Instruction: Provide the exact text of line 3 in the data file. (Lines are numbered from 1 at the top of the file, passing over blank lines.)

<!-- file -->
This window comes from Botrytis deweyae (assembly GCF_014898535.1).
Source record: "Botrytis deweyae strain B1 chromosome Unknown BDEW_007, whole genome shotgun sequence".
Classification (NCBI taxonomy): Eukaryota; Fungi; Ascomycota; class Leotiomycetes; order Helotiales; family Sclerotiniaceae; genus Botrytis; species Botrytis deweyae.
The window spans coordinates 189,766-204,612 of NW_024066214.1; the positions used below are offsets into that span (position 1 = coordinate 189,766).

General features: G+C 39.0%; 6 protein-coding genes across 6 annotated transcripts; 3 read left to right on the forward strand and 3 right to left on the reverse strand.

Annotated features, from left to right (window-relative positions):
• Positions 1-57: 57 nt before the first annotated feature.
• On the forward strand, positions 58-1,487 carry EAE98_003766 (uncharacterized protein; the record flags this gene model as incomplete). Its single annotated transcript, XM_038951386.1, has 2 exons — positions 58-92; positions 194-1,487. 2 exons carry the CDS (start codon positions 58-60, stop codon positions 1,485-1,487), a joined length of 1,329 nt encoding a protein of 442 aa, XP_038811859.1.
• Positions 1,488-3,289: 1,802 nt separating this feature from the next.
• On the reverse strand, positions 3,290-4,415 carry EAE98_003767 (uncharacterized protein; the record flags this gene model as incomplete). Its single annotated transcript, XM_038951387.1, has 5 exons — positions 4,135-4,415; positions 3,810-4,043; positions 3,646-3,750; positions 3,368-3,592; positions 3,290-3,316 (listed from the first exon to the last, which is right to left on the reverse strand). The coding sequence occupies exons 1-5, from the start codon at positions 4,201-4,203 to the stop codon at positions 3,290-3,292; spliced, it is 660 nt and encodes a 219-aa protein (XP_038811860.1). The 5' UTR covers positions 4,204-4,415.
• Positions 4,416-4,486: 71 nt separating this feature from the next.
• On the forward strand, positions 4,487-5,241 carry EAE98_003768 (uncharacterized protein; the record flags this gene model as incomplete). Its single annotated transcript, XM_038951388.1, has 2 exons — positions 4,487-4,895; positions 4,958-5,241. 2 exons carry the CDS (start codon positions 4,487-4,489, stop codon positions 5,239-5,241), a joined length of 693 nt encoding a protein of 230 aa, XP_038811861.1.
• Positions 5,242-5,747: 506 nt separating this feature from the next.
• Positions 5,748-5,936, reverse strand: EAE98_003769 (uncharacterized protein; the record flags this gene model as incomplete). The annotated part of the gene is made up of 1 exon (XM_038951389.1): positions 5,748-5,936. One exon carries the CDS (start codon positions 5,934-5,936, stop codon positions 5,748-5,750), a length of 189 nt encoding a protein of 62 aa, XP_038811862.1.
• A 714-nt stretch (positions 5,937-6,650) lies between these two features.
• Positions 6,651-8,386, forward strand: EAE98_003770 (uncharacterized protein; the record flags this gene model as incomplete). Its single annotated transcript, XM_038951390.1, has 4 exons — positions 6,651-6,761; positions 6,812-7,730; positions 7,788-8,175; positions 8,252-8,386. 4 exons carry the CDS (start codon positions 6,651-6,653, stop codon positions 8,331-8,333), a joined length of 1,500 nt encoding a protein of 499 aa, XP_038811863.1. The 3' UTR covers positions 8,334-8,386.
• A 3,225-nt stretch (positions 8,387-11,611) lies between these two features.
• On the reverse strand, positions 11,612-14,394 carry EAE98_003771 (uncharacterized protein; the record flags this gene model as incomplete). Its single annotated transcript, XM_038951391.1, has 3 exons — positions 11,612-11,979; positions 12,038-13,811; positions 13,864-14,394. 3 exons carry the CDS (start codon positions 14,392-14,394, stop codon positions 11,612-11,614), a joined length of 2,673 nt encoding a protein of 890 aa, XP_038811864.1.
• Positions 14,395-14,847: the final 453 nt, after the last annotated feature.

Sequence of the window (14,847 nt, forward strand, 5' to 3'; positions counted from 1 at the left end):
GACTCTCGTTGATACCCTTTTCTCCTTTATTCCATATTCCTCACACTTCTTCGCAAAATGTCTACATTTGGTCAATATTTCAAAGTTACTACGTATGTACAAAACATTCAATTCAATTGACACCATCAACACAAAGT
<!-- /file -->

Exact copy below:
Classification (NCBI taxonomy): Eukaryota; Fungi; Ascomycota; class Leotiomycetes; order Helotiales; family Sclerotiniaceae; genus Botrytis; species Botrytis deweyae.